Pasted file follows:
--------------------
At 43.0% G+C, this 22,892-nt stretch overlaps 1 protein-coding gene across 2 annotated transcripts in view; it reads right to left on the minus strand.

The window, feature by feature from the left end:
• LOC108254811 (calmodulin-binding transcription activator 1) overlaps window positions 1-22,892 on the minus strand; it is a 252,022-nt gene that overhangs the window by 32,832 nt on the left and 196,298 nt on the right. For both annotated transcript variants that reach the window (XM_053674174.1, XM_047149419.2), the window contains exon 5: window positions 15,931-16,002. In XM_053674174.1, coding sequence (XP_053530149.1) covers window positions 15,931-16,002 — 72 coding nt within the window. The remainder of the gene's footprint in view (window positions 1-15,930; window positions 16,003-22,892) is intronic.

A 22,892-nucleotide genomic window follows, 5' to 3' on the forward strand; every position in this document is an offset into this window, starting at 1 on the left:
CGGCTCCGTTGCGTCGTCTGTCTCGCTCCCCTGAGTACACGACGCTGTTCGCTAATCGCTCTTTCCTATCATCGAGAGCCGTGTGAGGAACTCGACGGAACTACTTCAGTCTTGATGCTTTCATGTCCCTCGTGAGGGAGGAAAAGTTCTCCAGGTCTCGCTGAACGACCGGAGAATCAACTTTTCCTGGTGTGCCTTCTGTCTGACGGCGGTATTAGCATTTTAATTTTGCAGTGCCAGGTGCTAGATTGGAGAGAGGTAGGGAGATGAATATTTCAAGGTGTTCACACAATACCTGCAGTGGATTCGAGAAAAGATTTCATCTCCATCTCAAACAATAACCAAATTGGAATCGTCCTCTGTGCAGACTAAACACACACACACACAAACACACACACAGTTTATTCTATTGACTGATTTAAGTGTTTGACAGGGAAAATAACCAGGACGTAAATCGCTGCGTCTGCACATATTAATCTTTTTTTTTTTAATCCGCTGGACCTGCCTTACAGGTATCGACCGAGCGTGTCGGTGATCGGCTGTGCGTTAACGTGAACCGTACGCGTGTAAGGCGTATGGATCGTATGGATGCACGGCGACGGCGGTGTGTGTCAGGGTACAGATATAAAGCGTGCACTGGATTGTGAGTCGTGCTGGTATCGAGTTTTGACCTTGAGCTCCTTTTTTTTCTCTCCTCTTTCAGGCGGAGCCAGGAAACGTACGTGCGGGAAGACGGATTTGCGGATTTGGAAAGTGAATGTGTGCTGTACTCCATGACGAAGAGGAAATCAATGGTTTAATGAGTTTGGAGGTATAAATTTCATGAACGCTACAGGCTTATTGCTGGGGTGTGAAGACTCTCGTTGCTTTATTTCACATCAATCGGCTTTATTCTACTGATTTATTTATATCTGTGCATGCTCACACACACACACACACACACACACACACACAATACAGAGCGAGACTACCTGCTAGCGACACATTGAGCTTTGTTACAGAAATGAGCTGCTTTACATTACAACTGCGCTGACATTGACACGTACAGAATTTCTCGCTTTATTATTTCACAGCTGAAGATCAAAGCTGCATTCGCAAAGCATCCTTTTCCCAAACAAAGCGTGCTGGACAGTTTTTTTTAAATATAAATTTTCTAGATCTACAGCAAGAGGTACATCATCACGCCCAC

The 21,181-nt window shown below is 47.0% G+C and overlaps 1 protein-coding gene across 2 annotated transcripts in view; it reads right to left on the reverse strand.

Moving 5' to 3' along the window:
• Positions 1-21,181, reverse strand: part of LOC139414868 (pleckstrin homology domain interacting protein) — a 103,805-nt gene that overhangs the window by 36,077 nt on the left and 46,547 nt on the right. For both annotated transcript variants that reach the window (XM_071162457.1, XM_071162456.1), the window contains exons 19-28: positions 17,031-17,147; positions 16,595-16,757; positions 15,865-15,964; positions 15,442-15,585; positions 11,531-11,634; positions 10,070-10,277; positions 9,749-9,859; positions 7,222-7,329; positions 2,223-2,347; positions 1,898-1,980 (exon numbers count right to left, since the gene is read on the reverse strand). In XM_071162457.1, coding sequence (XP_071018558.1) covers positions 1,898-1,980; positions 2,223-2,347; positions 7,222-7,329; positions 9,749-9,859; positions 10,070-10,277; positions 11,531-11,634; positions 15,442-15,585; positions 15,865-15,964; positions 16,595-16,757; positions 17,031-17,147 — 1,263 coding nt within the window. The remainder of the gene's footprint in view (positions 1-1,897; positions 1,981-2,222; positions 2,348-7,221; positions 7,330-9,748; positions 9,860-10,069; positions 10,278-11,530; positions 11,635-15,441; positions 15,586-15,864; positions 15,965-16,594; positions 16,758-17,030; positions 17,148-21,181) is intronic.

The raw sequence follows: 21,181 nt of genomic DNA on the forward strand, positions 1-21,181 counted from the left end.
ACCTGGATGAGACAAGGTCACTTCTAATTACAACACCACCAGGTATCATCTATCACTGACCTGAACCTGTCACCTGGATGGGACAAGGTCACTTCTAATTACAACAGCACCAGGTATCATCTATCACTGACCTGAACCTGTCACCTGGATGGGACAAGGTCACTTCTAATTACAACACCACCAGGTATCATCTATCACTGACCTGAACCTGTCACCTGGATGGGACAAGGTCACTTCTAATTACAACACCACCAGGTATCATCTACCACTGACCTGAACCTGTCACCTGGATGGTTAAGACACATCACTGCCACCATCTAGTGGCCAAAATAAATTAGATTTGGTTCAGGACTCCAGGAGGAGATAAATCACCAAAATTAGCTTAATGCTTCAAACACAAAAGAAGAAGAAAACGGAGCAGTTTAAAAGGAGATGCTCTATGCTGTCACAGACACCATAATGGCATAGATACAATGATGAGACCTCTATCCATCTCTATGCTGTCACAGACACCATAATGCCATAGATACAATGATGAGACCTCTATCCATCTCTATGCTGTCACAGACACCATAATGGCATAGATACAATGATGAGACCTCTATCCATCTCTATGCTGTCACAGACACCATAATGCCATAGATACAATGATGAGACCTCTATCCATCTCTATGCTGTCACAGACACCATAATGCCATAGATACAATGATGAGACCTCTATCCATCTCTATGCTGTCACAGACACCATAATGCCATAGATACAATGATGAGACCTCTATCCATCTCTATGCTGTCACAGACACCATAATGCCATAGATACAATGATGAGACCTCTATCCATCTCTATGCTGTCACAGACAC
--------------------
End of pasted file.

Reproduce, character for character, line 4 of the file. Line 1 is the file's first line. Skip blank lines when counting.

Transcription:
A 22,892-nucleotide genomic window follows, 5' to 3' on the forward strand; every position in this document is an offset into this window, starting at 1 on the left: